Blogging Dictionary

A blog that advertises a product or service.

A blog where the posts consist mainly of voice recordings.

Blogging for freebies (money, help, etc.).

A combination of the words Blog and Ego, used to describe the actions of bloggers who write as to their own self worth.

Short for “web link”; a bookmark or URL

A blog is a website in which journal entries are posted on a regular basis and displayed in reverse chronological order. The term blog is a shortened form of weblog or web log. A blog comprises hypertext, images, and links (to other webpages and to video, audio and other files). Blogs use a conversational style of documentation. Often blogs focus on a particular “area of interest”, such as Washington, D.C.’s political goings-on. Some blogs discuss personal experiences. Blogs can be hosted by a blog hosting service, or can be run by a user with blog software on a regular web hosting service.

Blog Posts/Posts/Entries
Individual articles on a blog are called “blog posts,” “posts” or “entries”.

Blog swarm
In BLOG, Hugh devotes a chapter to blog swarms and opinion storms. The analogy describes what happens when dozens of bloggers “swarm” around an issue/story like...a swarm of bees. That’s the image. An opinion storm is the result of a blog swarm.

Secondly, I need to clear up something. What happens when bloggers descend on an issue is a blog swarm – two words – not a blogswarm, blogstorm or blog storm. This a pet peeve of mine, and I cringe whenever I see “blogstorm.”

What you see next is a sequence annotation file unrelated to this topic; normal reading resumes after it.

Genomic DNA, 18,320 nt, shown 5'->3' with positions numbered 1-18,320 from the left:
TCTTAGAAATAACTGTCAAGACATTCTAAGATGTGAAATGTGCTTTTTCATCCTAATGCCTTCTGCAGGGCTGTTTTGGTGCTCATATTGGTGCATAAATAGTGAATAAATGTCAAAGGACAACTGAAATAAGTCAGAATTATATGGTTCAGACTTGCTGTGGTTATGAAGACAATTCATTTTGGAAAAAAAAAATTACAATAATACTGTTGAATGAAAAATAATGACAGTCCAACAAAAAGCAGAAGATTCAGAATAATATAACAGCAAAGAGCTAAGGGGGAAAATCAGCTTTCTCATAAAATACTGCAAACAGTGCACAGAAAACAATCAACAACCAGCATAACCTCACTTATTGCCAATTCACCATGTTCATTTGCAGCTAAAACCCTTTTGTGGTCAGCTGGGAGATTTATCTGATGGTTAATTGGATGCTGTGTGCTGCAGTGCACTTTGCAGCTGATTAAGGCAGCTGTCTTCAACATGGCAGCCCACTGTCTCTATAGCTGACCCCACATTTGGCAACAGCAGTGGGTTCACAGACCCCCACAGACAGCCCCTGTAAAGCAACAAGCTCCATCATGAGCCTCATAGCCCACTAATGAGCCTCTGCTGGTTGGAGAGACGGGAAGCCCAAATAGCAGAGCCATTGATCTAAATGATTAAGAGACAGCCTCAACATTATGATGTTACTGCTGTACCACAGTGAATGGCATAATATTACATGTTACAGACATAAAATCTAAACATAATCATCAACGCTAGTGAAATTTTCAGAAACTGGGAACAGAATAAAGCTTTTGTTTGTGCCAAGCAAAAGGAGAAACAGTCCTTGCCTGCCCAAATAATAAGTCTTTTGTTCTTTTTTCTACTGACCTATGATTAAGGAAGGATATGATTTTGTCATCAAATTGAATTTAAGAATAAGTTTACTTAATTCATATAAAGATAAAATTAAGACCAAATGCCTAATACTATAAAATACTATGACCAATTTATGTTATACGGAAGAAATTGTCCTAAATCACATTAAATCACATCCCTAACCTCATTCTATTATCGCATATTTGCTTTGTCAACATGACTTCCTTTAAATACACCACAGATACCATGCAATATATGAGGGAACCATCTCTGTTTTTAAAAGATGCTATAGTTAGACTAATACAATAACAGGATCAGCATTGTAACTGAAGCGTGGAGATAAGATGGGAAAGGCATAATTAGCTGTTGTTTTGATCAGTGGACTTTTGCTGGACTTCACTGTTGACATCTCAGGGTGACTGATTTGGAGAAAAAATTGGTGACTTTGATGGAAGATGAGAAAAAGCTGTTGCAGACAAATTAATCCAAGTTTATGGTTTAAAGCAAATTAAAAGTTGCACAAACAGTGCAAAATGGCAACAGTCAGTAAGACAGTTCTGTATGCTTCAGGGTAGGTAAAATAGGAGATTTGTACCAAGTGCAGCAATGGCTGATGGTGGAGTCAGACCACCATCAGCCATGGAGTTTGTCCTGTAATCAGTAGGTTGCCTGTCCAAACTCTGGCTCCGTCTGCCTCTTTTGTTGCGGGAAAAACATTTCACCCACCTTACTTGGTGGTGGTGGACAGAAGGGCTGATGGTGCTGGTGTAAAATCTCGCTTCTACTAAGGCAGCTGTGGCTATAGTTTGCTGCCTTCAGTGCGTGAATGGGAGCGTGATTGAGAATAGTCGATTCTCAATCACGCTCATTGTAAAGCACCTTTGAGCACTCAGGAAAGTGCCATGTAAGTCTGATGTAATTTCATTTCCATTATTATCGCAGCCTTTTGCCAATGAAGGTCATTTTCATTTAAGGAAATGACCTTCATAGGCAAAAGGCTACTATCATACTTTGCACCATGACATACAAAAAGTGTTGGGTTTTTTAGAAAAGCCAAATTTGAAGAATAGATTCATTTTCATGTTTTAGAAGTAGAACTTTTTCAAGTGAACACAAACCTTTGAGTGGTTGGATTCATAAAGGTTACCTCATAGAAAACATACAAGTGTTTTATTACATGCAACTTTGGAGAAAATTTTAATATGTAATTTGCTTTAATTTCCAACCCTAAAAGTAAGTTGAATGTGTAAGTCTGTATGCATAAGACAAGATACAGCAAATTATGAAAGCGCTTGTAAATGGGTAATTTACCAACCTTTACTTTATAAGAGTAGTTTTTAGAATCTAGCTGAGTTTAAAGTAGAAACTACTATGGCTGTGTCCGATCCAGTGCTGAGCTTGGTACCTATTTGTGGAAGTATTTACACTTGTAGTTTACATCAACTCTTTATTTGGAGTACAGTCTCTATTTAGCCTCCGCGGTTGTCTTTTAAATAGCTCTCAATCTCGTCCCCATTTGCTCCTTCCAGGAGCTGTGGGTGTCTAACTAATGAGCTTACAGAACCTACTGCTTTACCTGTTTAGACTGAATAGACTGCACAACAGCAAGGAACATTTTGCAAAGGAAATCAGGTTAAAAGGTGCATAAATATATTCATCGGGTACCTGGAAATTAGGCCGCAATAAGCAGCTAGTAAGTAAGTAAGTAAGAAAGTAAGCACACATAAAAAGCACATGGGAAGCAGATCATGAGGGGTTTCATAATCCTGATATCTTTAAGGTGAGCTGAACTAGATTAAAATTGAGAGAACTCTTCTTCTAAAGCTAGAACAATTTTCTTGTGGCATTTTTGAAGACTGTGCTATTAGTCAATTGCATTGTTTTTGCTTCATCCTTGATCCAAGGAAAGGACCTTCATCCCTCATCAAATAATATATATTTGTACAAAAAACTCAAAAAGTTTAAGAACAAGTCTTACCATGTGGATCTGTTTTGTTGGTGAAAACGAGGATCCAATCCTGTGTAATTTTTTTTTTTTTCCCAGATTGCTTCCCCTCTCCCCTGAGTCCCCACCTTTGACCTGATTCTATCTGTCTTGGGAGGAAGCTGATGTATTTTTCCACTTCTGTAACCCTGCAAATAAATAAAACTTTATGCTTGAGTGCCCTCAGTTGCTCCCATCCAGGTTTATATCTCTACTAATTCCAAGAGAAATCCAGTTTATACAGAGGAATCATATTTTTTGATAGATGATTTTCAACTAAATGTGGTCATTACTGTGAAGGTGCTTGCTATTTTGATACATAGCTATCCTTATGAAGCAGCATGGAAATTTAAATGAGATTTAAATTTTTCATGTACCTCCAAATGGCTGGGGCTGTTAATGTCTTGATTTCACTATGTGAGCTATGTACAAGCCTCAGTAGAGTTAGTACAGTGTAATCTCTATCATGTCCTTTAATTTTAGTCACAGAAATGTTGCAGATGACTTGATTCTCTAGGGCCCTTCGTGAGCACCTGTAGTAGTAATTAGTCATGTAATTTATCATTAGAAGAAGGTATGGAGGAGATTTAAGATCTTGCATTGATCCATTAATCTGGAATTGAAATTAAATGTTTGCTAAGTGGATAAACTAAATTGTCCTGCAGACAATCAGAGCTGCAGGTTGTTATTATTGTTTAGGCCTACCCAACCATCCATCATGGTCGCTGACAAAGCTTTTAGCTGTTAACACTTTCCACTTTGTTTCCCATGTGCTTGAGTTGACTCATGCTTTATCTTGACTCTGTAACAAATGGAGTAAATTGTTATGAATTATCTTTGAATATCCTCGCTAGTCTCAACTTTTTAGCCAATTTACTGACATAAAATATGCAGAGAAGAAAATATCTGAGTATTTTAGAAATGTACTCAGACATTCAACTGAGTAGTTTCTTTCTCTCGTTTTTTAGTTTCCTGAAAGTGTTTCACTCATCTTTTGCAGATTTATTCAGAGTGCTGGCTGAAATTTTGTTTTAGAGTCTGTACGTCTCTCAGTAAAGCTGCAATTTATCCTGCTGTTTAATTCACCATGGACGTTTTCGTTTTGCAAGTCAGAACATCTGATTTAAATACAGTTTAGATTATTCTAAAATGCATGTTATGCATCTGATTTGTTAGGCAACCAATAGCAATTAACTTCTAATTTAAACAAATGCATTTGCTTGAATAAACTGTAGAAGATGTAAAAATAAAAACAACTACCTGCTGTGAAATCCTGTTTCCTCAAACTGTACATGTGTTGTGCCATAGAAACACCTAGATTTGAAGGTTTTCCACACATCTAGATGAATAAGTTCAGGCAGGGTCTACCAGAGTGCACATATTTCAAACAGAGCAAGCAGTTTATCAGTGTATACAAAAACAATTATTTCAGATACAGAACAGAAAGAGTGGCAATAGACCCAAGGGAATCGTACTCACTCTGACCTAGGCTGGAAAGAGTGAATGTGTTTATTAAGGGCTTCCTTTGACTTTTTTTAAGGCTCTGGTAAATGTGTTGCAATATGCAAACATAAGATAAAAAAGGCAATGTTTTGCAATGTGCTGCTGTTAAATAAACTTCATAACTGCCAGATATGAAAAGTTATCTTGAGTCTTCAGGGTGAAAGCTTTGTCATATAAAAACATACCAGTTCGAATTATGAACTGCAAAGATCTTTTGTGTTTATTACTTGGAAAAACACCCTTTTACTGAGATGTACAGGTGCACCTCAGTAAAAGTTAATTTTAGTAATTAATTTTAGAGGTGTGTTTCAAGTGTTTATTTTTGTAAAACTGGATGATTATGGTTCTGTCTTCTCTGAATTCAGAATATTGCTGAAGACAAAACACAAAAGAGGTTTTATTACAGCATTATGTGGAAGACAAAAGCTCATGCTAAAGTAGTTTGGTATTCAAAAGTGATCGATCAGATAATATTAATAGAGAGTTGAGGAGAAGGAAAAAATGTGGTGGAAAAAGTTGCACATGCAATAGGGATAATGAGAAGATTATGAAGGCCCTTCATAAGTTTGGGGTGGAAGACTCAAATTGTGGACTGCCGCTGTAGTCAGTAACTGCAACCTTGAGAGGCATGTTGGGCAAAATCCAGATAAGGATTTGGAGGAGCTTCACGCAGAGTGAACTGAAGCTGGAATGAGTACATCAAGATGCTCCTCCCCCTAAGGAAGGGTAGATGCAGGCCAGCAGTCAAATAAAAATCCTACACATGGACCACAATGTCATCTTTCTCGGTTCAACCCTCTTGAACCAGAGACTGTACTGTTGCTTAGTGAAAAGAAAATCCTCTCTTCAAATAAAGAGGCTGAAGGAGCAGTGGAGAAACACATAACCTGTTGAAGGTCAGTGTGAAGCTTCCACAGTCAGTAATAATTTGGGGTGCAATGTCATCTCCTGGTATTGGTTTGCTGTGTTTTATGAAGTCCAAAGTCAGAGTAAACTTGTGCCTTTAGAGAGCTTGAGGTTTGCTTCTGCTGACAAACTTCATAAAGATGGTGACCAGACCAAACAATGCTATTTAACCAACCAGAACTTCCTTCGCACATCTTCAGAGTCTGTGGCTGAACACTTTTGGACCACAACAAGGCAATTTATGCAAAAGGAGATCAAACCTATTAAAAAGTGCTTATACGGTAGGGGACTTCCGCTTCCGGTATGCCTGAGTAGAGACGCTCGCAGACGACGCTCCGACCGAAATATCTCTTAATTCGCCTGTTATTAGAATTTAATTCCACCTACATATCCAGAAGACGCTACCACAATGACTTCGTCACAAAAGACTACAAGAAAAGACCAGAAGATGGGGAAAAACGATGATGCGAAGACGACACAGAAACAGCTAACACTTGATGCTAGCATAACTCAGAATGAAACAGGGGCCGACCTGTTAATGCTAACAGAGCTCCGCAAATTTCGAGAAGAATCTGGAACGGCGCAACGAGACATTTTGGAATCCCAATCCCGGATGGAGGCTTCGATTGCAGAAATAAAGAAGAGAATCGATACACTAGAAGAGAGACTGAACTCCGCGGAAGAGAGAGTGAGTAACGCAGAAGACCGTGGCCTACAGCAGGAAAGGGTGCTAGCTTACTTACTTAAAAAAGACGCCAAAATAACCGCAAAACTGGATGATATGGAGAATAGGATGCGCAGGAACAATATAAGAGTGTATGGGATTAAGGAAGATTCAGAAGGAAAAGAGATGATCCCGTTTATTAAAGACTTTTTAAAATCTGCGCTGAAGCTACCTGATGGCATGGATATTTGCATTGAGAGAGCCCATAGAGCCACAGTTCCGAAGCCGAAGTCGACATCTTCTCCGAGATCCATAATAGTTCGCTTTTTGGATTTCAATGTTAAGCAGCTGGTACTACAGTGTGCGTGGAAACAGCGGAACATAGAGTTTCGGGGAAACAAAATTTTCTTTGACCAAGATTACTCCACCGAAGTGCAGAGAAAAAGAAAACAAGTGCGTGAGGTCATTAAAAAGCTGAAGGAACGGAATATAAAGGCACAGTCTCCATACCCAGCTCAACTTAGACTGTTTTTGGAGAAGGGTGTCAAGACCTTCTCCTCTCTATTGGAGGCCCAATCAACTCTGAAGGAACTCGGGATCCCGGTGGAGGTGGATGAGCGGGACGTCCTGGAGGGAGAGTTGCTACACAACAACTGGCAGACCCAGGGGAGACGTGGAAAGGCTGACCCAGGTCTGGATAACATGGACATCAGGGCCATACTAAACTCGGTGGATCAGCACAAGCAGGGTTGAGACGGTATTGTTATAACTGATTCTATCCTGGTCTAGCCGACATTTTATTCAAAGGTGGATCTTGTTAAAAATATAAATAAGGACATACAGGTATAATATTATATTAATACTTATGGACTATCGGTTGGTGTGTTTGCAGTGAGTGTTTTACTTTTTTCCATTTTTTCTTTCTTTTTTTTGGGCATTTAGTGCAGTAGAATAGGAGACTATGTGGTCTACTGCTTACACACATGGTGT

A comment on a blog was directed at you without using your name.

1. A person who posts entries into their blog.

2. Google’s free software program, which allows you to create a blog. They purchased the software rights from Pyra Labs in February 2003.

A term used to describe the blog community

Authoring a blog, maintaining a blog or adding an article to an existing blog is called "blogging"

Blogosphere (alternate: BlogSphere or BloggingSphere)
The collective term encompassing all weblogs or blogs as a community or social network. Many weblogs are densely interconnected; bloggers read others' blogs, link to them, reference them in their own writing, and post comments on each others' blogs. Because of this, the interconnected blogs have grown their own culture.
The term blogosphere was coined on September 10, 1999 by Brad L. Graham, as a joke [1]. It was re-coined in 2002 by William Quick (quite seriously) [2] and was quickly adopted and promulgated by the warblog community.

A weblog redesign; done by someone other than the author or with outside consultation; see also webloglog. (Thanks to Jish for the word!)

A collection of links to other weblogs. When present, blogrolls are often found on the front page sidebar of most weblogs.

1. (n) - the state entered by a blogger when that person's blog reaches a popularity level which is in direct proportion to the number of things needed to be blogged about its readers; the state at which the number of personal family, friends, or acquaintances of the blogger equals or exceeds the number of neuroses carried by the blogger in question; bloggers reach this state and either quit (become "losers") or forge ahead (become "the blogger elite").

2. the state at which a blogger no longer tries to hide the fact that s/he is ego-surfing; a blogger who is in blogvana will click directly on their link from an ego-surf and not try to cut and paste or open new windows to hide the fact that s/he is ego-surfing.

Commonly used in reference to the tools used to write blogs, such as WordPress or Movable Type.

One who reads many blogs but leaves no evidence of themselves such as comments behind; a silent observer of blogs. 2. One who reads many blogs but has no blog of their own; a blog-watcher or blog voyeur. (It was coined (at least for me) by the ultimate blurker herself, Liz. Mike.)

Dark Blog
Blogs hidden behind corporate firewalls that the public does not have access to. Many companies are using dark blogs because they speed up internal communications and allow information to be shared within the corporation.

A "special" item on a blogger's blog, usually relevant to Bloggerville residents and no one else.